For some, the concept of hands-free farming is terrifying; for others, the prospect is game-changing and exciting. But, is fully autonomous farming really possible?
In this episode, we chat with Kit Franklin, senior lecturer in agricultural engineering at Harper Adams University in the UK, who in 2016 set out to prove an entire crop cycle could be done autonomously.
‘Everyone was saying it can't be done because it would have been done already. And we said - well, it can be done, we just haven't done it yet.’
Their project was called Hands Free Hectare, which later expanded into Hands Free Farm after garnering worldwide attention for producing what is believed to be the first crop to be planted, cultivated, and harvested - completely autonomously.
While Kit started this farming experiment simply to prove robotic farming was possible, how transferable is his autonomous trial crop to the real world? And is it how we want to be farming in the future?
This episode shares the following insights:
Kit has found that agtech is attracting unlikely entrants to the agriculture industry. ‘Undergrad students came to Harper Adams because they saw my project and thought it was interesting. People who wouldn't have come into the agricultural industry, now sit in my lectures because of my project. This encapsulates what I'm trying to achieve here in terms of getting those new, fresh brains into the industry’ Kit explains.
More broadly, technologies like robotics are helping to change the perception that farmers are adverse to change, which is a misrepresentation of how innovative the industry has always been. ‘This whole perception that farmers are backward, that they don't want to change, I find completely wrong. It's a very small minority. For most, the reaction was immensely positive to autonomous farming.‘
Kit has been observing the evolution of the autonomous agriculture landscape over the past decade and continues to see more startups than incumbents, given that autonomy tends to cannibalize the dealership-heavy business model of existing agricultural equipment companies.
‘In the past, the market has been to buy a new tractor because it's bigger and shinier than the one you owned previously. This is how big companies have mostly sold, and that is the market. My work is suggesting that maybe it doesn't need to always be bigger. Maybe it needs to be more precise, smaller, niche, capable. Not just bigger.’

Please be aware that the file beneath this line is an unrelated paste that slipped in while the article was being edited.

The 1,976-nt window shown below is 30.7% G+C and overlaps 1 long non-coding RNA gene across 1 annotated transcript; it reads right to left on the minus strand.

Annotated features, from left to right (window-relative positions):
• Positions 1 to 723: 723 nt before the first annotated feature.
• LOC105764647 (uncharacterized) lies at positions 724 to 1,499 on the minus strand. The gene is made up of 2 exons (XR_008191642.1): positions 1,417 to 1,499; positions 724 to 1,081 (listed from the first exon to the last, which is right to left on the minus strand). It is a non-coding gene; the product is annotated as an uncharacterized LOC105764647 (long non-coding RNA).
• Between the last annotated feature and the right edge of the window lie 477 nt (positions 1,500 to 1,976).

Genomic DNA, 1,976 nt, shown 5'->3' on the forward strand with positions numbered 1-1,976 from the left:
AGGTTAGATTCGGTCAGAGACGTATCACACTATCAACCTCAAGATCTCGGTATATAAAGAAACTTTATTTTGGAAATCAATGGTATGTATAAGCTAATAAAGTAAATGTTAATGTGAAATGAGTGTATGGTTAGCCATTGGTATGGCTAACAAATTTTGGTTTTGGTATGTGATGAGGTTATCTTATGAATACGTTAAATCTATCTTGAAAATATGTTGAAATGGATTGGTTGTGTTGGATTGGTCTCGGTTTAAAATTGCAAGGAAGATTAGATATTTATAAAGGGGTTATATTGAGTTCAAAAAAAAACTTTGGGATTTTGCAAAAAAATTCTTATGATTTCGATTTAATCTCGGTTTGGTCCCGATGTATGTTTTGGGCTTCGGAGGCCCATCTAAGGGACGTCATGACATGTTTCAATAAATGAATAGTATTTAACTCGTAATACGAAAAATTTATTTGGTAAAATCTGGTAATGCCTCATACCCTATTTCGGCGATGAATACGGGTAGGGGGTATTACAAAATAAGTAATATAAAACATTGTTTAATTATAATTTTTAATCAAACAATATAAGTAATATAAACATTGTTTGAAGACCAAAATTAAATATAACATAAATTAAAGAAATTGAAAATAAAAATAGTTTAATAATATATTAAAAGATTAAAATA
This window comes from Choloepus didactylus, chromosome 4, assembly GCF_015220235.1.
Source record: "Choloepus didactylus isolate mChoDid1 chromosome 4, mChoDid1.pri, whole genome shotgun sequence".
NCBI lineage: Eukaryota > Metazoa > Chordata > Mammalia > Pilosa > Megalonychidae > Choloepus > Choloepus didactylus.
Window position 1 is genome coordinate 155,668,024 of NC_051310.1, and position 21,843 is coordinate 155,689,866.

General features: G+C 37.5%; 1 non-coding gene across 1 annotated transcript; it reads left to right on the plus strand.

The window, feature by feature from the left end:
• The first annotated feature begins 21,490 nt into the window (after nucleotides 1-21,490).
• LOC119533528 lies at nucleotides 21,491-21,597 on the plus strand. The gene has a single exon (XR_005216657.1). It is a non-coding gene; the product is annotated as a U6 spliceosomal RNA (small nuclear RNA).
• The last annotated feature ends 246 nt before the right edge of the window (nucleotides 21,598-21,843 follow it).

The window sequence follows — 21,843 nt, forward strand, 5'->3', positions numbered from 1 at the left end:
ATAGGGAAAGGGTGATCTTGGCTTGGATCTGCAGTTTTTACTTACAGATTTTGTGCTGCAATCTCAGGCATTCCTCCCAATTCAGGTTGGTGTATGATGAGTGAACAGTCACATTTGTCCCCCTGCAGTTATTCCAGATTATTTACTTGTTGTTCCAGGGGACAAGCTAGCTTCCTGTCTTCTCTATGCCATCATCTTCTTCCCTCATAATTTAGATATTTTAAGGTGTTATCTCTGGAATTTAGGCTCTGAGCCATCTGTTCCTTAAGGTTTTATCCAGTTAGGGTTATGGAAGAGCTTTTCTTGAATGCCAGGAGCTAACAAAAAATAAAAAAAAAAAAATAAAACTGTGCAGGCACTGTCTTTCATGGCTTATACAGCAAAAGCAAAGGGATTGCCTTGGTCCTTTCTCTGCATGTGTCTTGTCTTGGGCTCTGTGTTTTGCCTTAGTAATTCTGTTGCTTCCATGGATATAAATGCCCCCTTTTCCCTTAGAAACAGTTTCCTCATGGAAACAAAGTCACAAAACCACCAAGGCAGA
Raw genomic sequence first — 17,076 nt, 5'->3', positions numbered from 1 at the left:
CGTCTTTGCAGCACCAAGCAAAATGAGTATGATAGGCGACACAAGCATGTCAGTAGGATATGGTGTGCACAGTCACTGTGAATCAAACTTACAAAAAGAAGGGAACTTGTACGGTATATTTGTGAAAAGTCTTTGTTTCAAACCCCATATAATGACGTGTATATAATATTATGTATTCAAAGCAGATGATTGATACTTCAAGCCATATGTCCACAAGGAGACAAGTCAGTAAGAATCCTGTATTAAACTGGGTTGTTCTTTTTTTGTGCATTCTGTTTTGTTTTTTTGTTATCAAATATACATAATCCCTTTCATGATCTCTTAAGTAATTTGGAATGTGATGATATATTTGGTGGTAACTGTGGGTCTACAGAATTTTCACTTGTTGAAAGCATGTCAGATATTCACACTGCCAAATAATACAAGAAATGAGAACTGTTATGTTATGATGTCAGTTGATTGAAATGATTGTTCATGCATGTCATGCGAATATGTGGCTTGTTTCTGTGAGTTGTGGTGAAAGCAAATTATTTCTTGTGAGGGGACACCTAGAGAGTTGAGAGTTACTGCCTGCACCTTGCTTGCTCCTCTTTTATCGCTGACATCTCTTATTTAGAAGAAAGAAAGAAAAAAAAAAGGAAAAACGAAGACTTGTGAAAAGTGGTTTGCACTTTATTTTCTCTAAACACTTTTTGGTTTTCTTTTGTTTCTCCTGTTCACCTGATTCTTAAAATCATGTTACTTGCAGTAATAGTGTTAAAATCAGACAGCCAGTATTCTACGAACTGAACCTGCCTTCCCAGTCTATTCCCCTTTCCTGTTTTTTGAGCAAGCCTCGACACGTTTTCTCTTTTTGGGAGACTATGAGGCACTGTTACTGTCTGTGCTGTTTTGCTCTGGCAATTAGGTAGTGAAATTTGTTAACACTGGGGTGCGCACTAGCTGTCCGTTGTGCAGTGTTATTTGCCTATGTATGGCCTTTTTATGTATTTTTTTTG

It’s not yet clear what a future of autonomous farming will look like, but considerations include:
Fully autonomous robots vs. hardware/software packages that are retrofit to existing equipment
Autonomous vehicles designed to perform specialized tasks (e.g., harvesting, spraying, etc.) vs. the autonomous equivalent of the utility tractor
Companies developing the “full-stack” required for autonomous vehicles vs. a marketplace for componentry (e.g., arms, end effectors, mapping and analysis capabilities, etc.)
Kit and the Hands-Free Farm team have chosen the retrofit path so that the project looks more familiar to producers. ‘We made our farm look like a farm to tell a story. I wanted a machine that looked like a tractor because I wanted it to be relatable and digestible to farmers. I didn't want it to look like a spaceship had landed in our field to do some farming.’
Talk of autonomy often comes with a fear that robots will replace jobs. Though this may be true in some places, Kit actually sees strong potential for autonomy to fill labor gaps as well as create better jobs for the future ag workforce. ‘A hundred years ago, 5% of the population worked on farms. Now 1% does. So, I'm not trying to cope with the lack of labor in the future. I'm trying to cope with the lack of labor now… agricultural robotics for me is about better utilizing the people we have.’
For more insights from Kit, listen to the episode above or wherever you get your podcasts!
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